Still for sale in Belgium

A diamond sits on its polishing instructions in Antwerp, Belgium, Oct. 31, 2002. 
Paul O'Driscoll

Editor's note: You’ve probably seen the movie. “Blood Diamond” — starring Leonardo DiCaprio and his down-home Rhodesian accent — that delves into the dusty, deadly world of mining diamonds to finance conflicts in African war zones.

The film didn’t paint a pretty picture. But it did intensify the spotlight on the issue, which itself was reflective of real-world events like the Kimberley Process in 2000 — which drew governments and industry together in an effort to stem the deadly trade.

But here we are a decade later and the buzz has died down. There is still talk about blood diamonds, but the multi-billion dollar global trade has hardly come to a grinding halt.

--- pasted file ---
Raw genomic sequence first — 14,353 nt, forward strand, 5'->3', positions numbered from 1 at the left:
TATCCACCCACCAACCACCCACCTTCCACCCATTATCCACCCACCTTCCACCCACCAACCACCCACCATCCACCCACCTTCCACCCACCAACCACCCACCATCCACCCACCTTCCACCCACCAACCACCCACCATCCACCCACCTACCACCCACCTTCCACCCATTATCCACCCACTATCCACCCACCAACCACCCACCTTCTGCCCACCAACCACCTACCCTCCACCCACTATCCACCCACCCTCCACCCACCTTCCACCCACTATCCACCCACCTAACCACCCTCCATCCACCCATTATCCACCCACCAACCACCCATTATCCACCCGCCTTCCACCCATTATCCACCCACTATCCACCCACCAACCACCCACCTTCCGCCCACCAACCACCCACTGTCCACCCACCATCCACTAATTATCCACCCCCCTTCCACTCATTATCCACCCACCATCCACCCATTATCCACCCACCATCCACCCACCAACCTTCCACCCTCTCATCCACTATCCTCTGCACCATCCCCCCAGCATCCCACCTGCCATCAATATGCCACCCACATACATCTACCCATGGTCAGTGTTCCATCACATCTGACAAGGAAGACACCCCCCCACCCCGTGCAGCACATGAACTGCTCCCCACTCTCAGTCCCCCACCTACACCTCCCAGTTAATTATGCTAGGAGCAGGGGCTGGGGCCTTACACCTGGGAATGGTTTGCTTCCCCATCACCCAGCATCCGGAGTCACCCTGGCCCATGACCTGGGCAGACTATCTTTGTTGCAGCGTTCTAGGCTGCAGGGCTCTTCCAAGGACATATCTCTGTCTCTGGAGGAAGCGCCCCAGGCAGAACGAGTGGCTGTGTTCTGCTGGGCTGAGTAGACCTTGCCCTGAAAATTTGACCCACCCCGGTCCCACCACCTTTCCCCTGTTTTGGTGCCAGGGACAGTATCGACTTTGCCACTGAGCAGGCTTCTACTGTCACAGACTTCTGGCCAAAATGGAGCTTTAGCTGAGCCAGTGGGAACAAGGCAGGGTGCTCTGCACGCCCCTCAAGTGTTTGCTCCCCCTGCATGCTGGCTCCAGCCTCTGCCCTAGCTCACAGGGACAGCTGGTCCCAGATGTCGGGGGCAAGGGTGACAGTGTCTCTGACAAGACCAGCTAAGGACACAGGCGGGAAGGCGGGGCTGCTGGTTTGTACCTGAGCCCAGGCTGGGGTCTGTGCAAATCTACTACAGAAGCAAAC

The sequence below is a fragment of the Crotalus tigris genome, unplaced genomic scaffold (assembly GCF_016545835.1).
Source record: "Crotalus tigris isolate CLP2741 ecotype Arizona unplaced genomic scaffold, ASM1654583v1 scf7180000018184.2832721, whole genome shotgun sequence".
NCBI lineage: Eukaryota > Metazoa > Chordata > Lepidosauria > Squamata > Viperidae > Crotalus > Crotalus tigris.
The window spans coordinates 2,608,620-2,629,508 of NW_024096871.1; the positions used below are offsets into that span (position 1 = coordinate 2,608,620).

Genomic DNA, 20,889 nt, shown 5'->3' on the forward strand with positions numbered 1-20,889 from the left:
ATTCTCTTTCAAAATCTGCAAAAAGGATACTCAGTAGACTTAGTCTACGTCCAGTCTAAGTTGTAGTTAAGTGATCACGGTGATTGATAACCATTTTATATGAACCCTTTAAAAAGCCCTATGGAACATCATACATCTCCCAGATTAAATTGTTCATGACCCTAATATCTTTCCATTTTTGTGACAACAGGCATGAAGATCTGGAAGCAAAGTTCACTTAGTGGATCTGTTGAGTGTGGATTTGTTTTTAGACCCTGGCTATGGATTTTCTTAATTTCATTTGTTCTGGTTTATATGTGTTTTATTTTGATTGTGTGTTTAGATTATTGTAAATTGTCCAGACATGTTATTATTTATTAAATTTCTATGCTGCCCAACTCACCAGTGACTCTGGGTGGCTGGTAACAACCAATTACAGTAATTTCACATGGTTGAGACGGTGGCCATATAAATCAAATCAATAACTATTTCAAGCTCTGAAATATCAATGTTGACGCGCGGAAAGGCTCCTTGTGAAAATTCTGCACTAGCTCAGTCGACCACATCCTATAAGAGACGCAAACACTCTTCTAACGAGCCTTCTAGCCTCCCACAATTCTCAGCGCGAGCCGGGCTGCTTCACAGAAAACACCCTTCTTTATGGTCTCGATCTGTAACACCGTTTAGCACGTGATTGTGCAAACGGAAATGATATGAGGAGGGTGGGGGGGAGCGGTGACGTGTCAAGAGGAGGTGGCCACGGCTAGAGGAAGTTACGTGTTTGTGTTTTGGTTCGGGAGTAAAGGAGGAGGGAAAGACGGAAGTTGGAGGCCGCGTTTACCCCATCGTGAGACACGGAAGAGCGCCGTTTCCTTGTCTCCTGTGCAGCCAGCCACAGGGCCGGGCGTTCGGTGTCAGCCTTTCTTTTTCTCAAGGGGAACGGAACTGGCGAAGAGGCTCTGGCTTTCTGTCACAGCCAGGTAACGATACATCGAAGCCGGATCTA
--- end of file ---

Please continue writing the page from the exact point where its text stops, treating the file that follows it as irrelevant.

GlobalPost takes a look at how the ongoing ugliness ties the world together — from the raw diamond mines in Zimbabwe to India, where little-known middlemen polish the stones ‘til they shine on the shelf in Antwerp, hidden from view unless you know who to ask.

As long as diamonds are forever, blood diamonds will be too.

ANTWERP, Belgium — The narrow walkway between rows of drab 1980s buildings just west of Antwerp’s ornate Central Station is the unlikely hub of a glamorous global trade worth around $60 billion a year.

Behind the glass and concrete facades of Hoveniersstraat around 80 percent of the world’s rough diamonds are traded, along with 50 percent of the polished stones.